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Kupang, West Timor

Written on: Thursday July 24th, 2008

A journal entry from: Around The World Without A Plane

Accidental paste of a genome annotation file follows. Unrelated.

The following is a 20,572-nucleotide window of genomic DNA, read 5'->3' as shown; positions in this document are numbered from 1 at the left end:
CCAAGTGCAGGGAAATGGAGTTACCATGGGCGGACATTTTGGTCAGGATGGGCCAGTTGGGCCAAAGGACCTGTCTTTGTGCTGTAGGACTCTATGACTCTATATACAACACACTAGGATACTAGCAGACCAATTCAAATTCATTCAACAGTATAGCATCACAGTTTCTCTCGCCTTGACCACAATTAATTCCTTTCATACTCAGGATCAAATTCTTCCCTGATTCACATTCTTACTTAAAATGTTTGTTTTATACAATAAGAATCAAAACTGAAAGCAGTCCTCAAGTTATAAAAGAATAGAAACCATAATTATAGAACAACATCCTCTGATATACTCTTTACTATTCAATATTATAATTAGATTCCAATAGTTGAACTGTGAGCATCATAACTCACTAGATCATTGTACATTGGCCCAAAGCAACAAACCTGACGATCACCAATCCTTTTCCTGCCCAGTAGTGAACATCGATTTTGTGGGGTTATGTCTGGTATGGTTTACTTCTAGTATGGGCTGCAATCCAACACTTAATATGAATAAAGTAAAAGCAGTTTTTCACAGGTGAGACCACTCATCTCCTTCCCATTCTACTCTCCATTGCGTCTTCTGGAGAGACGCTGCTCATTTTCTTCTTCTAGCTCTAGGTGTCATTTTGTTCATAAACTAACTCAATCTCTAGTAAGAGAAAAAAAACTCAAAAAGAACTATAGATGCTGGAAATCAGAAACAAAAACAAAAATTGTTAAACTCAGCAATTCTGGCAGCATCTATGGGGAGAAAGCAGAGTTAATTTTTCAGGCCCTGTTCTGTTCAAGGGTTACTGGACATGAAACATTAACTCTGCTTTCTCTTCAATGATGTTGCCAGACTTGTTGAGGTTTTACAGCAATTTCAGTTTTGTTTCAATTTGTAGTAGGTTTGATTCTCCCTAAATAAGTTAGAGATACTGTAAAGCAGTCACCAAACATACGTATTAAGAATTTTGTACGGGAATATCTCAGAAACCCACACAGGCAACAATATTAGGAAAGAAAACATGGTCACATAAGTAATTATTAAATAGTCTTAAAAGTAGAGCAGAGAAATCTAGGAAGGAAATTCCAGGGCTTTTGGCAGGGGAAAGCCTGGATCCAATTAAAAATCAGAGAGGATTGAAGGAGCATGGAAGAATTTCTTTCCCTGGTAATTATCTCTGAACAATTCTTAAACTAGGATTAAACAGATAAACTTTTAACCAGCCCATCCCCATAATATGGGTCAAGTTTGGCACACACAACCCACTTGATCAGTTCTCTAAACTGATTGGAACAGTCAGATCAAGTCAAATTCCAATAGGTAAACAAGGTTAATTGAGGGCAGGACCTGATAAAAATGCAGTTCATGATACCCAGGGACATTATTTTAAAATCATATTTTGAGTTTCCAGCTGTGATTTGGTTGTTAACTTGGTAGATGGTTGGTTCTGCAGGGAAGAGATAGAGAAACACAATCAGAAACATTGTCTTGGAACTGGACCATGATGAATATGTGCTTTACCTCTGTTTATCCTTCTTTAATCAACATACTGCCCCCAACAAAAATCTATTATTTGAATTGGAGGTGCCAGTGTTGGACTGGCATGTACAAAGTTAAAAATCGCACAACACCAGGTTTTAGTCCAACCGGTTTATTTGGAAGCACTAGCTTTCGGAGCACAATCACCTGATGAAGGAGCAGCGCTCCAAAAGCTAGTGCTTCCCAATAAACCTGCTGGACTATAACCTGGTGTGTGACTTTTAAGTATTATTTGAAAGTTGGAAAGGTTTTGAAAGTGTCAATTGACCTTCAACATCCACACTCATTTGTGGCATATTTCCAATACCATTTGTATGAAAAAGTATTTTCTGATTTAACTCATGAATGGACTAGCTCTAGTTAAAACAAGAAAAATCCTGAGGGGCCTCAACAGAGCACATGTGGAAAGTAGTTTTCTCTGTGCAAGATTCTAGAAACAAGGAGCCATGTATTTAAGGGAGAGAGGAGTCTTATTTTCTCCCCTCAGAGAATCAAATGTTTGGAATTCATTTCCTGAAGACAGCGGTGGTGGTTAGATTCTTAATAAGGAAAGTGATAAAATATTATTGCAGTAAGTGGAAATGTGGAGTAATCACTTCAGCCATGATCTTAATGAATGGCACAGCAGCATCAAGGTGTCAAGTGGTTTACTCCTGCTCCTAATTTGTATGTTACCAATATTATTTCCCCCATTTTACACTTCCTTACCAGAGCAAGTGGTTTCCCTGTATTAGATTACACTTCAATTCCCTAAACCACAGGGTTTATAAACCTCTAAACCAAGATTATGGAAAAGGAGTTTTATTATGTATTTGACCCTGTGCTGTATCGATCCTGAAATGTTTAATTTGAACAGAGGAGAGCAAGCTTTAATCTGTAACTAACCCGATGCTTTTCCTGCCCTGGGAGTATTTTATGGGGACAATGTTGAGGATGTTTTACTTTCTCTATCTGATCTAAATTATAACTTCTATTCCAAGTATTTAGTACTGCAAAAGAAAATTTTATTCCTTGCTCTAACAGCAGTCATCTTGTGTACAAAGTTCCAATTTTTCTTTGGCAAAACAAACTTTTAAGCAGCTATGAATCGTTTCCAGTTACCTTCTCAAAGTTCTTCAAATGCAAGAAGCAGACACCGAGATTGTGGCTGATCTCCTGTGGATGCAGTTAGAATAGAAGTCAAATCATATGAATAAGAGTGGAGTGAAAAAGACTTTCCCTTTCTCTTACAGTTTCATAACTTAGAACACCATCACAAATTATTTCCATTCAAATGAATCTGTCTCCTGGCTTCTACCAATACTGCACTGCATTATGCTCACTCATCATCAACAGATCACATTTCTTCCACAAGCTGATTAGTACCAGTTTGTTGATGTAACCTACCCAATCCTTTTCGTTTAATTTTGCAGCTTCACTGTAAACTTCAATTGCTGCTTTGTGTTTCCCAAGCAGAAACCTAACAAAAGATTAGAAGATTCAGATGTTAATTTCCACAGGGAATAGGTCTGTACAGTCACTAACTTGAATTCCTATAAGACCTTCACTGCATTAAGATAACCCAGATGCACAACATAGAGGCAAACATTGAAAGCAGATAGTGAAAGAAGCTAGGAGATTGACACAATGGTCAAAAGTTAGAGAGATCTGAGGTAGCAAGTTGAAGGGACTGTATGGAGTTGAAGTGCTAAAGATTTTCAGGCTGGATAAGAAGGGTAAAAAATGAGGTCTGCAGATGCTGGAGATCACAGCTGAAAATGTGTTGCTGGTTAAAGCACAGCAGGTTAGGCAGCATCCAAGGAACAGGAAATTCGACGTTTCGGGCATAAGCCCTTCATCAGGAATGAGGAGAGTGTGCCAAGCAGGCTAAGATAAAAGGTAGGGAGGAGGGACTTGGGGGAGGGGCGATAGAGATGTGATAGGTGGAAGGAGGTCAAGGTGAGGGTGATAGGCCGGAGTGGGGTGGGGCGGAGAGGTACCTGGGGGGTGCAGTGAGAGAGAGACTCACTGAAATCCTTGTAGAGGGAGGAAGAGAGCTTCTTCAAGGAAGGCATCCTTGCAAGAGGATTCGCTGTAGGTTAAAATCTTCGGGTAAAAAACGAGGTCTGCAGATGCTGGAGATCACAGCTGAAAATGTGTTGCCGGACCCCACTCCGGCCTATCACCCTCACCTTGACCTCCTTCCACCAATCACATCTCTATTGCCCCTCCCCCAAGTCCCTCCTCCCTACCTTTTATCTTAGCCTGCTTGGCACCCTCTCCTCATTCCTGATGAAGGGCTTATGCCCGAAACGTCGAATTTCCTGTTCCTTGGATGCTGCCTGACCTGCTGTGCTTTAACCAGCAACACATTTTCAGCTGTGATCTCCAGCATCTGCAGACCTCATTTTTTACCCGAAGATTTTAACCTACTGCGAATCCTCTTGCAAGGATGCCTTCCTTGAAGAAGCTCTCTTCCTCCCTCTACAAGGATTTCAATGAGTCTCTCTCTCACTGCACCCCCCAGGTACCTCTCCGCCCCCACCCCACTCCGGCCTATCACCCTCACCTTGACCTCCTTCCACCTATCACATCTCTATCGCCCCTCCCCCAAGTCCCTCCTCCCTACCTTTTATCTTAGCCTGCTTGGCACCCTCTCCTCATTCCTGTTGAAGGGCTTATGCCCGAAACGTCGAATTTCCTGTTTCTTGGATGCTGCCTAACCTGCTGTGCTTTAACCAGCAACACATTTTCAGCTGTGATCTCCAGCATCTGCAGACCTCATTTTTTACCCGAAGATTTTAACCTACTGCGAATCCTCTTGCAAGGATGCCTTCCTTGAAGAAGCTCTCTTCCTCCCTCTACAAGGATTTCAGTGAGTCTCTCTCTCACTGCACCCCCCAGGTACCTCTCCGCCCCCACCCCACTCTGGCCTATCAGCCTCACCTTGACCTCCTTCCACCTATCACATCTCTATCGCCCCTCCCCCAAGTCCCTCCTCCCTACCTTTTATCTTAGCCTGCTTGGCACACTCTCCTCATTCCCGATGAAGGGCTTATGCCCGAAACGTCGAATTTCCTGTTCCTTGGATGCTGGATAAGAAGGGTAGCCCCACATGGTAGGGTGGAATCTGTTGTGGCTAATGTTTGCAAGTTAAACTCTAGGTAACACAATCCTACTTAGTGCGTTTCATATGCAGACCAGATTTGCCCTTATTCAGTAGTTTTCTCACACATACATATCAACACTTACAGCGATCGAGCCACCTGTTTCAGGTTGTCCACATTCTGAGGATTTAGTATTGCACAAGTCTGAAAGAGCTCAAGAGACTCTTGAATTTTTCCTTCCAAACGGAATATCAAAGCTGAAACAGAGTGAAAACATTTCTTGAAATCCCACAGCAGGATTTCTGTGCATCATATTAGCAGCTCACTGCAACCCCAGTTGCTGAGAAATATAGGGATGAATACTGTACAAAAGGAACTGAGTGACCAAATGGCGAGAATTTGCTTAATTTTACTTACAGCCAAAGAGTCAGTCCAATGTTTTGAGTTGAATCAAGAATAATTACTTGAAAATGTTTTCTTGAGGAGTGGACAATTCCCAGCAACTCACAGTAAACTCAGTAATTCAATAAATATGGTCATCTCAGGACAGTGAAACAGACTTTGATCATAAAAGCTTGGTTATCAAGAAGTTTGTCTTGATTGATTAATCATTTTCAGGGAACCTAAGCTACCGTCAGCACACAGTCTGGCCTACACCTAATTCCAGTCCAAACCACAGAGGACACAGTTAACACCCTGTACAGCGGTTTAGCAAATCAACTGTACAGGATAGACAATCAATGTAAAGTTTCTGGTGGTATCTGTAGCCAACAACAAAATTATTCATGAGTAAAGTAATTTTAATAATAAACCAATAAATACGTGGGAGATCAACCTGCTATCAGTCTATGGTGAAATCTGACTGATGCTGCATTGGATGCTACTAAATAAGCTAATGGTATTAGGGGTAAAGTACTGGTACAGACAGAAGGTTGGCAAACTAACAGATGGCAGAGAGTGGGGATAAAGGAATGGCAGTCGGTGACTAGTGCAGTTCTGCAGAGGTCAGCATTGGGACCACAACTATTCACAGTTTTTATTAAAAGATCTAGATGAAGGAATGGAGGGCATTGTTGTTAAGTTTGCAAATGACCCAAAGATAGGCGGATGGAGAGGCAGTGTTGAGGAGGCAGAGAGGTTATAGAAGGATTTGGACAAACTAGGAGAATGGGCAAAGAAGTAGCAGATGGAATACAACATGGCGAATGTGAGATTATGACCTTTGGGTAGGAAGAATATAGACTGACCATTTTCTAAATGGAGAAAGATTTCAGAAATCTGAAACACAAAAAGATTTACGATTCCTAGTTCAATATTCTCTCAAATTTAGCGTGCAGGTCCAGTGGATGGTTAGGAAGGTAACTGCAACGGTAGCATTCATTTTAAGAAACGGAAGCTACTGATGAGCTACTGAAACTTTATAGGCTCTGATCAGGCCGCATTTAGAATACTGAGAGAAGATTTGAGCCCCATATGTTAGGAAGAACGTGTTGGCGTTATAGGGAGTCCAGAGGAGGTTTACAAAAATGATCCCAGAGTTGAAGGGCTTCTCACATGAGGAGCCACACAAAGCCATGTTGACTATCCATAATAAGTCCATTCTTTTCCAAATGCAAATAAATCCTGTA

I was absolutely dreading the Pelni ferry trip from Waingapu to Kupang in West Timor. My experience arriving here from Ende was so traumatic that ever since I'd been in Sumba the return trip back to Ende and then on to Kupang had been providing me with more than my fair share of nightmares. I've seen many incredible sights on this journey, from ancient Angkor temples to underwater worlds, from parading penguins to intimidating elephants, but it's the actual travelling itself from one place to another that has provided the most stories, some of the most intense memories and some of the most tortuous times. Hence I didn't want to get back on this bloody ferry. My fears were realised as soon as I got to the harbour. My time in Sumba ended much the same as it had begun. The ojek driver demanded an excessive fee because being the night time he reckoned that fares were more expensive. I couldn't sum up the will to argue so paid and sat in the harbour with throngs of people sitting, chewing, drinking and spitting their betel nut residue on to the concrete all around me. Like in Ende the boat hadn't even arrived in port at its scheduled departure time, and it was three hours later that it actually did. What was keeping me sane was the fact that this time I'd paid a fair bit extra and had secured myself a second class cabin for my 24 hour journey. The people began to push forward toward the small terminal building that served only to squeeze the crowd in to a tight space much like sand fighting to get through an egg timer. The Indonesian mob of young men prepared for battle in motorbike crash-helmets, young women not prepared for battle carrying small babies but equally aggressive if not more so, old men carrying toy bikes and elderly ladies clutching multiple parcels of food, twice as heavy as themselves, edged unyieldingly towards the terminal, using up all the air spaces they possibly could to get deeper in to the crowd. I sat on my bag watching the chaos for a while, but when the boats deafening siren was fired and the crowd became simply too much to continue sitting I had to join the mob and attempt to get on the ship. Never ever ever have I experienced such sheer chaos. Waigapu harbour was simply a free for all. There didn't seem to be anybody official in charge, you just had to get on to the boat by whatever means possible and similarly get off the boat in the same way. There was no way in for those wanting to board the boat with a separate exit for those coming off, and there was nobody there to stop people pushing forward to allow those passengers coming off the boat to get off. Sheer pandemonium ensued, and it got worse the closer I got to the boat. The women were definitely the worse offenders, digging you in the back and attempting to push past you despite there being nowhere at all to go. For several moments the crowd simply didn't move as deadlock occurred with the people trying to get off the boat encountering the brick wall of people trying to get on it. You'd think the porters would try and make matters easier, allowing the women, the elderly and children the space to breath and get on, but they just make it ten times worse, climbing up the side of the stairs to get bags, parcels and gigantic packages on and off the boat. One Indonesian barged past me determined to get on as quick as possible with what looked like an elephant's bladder full of bowling balls slung over his shoulder. I didn't fancy messing with him, but to others I shouted at them in English asking where they thought they were going to get to by pushing me constantly in the back, knowing full well they would have no idea what I was talking about, but hoping from my body language and the way I'd said it they would comprehend. I got on board eventually and to my delight found the second class cabin area, dumped my bags and went up to the 6th floor to look out quite smitten and smug that I was now onboard while thousands more still clambered to get on the boat below. I'm glad I got on when I did as below me now I watched porters carrying fridges, double beds, washing machines and huge bags of rice almost bulldoze past people who were still climbing the stairs trying to run the gauntlet themselves. As manic as this is and as simple a thing to fix and organise as this would be, to just allow those getting off to get off first before those wanting to get on do just that, I truly hope this never changes because as stressful as it is the sense of achievement at actually getting on the boat must be on par to winning an Olympic gold, plus once on you get to watch in bewilderment and snigger at it all still going on below you. The second class compartment I shared with two Indonesian men surpassed all my expectations. A homely little den complete with en-suite toilet facilities and get this, a hot shower!! Since Australia I hadn't stayed anywhere with a hot shower, in fact most of the places didn't even have a shower, just a mandi, but on a boat sailing across the seas to West Timor I get a hot shower. I actually debated sleeping in it such was this luxury. I'd forgotten what it was like to have clean nails. I slept great until my Indonesian room-mates thought it a wondrous idea to wake me for breakfast at the god-awful hour of 6:30am. Falling out of bed I threw on a pair of shorts and a T-shirt and followed them out of the door in to the corridor. The chaos that had been outside the boat at the harbour was now all over the boat itself. The boat has a 1,000 person capacity, but talking to one of the crew later I was told there were nearer 3,000 people on board and that the week earlier there were almost 7,000 passengers. Families were laid out everywhere, looking like some sort of massacre had happened through the night. There were children lying in nappies out cold on the corridor floor, mothers supine alongside with newspaper for bedding. Further down there were piles of sick where because for some reason the toilets had been locked, the passengers had simply puked where they lay. In fact I lost count of the piles of sick that I passed on the way to the restaurant room, which thankfully hadn't been used as a refugee camp over night. I had three meals included with my ticket, all of which consisted of rice, some fish and a bit of chicken which kept the energy up that I used to explore the boat later on after we had arrived and departed from Ende once more. I was glad that I'd eaten my last meal when I happened to glance over to the kitchen area and see one of the chefs throwing up in to the sink next to where all th food was being prepared. In Ende even more people boarded the boat and set up camp in whatever space they could find. By early evening passengers exhausted from the travel and sick from the seas were once again flat out all over the deck as if somebody had filled the boat with a poisonous gas instantly knocking everyone out. Some had even climbed in to the lifeboats suspended from the side of the ship in an attempt to secure some space. I'd earlier met a Hungarian couple and an English girl named Penny who had boarded in Ende, but were travelling economy, so after sleeping most of the day I braved the corridors, stairs and sick piles and went to check on how they were. I moved from one end of the boat to the other as if I was attempting to negotiate those electronic beams they have in art galleries and entrances that guard huge bank vaults, tiptoeing between children's heads, ducking under cardboard boxes full of bric-a-brac and cart wheeling over bags of rice. I felt like Catherine Zeta Jones in Entrapment, just without the black cat-suit and far less supple thighs. Getting off the boat when it docked in Kupang at 12:30am was as tough as getting on it. For an hour, after managing to get off the boat and on to the harbour we didn't move as everyone wanting to get on it had pushed forward meaning there was nowhere for us to go. We couldn't go back or we'd literally fall off the end of the dock in to the sea and the others simply refused to go back. Once again we had chaos. Eventually those getting off managed to escape and breath again, and with Penny in tow we haggled with a couple of teenagers to take us to a guesthouse, not that they any idea where the guesthouses were as we soon realised after 45 minutes of driving round in circles. Welcome to West Timor! West Timor doesn't have a huge amount of natural delights to bring in the crowds and so it wasn't these I'd come for. I was hoping that Kupang might be my chance to find a boat that would be sailing to Darwin. In Waingapu, one afternoon I'd met a Frenchman and an Aussie or were waiting on their sail to be fixed, then coming on to Kupang before setting sail for Australia. I'd spoken to them and they'd agreed to have me on board for no charge whatsoever as long as I helped out on board which I was more than happy to do. The problem was, they weren't going to Darwin, but were instead sailing all the way around the north coast of Australia and down to Townsville, a journey of about 1000km which would take in their estimation two weeks, but upon speaking to others was told that two was extremely optimistic and that I looking at more like four weeks, because the easterly winds were now in full swing and would be pushing us back the whole time. The winds would make it a rough trip the whole way too. With these things in mind I had some serious thinking to do in Kupang, but was also intent on searching for the possibility of another boat that would be going to Darwin. With the Darwin to Kupang yacht race just about to get underway my timing at arriving here was looking good. Adding to my problems though was that I only had 5 days left on my visa, so I either had to go north up to East Timor to renew it and come back, or just overstay if I was sure I would have a spot on a boat leaving here and pay the $20 a day fine. To help me decide I thought I'd visit the island of Rote to the south of West Timor, where I'd been told there was a nice beach and some good surf. The perfect place to make some tough decisions. The day before I left for Rote I met John and Jack Faine, who both hail from Melbourne. John is the anchorman for ABC radio in Australia and has just taken six months off work to drive with his 19 year old son from Melbourne to London. With a slightly larger budget than mine (as in limitless), a pimped out 4x4 Toyota, a couple of satellite phones and because of being close friends with Tony and Maureen Wheeler, the founders of Lonely Planet, a boot full of guidebooks featuring all the countries they would be visiting they were well equipped to succeed. They were kind enough to invite Penny and I out with them for a day trip in their vehicle, where we visited the local market, were entertained with a cock-fight and finished off the day on the deserted Lasiana beach. Not only coincidental was it that I met these two that were doing a similar trip but in reverse to me, but Penny's similarities were even crazier. Another Devonian, hailing from Exeter she had come overland also, taking almost exactly the same route as I had, but leaving two days before Dave and I had.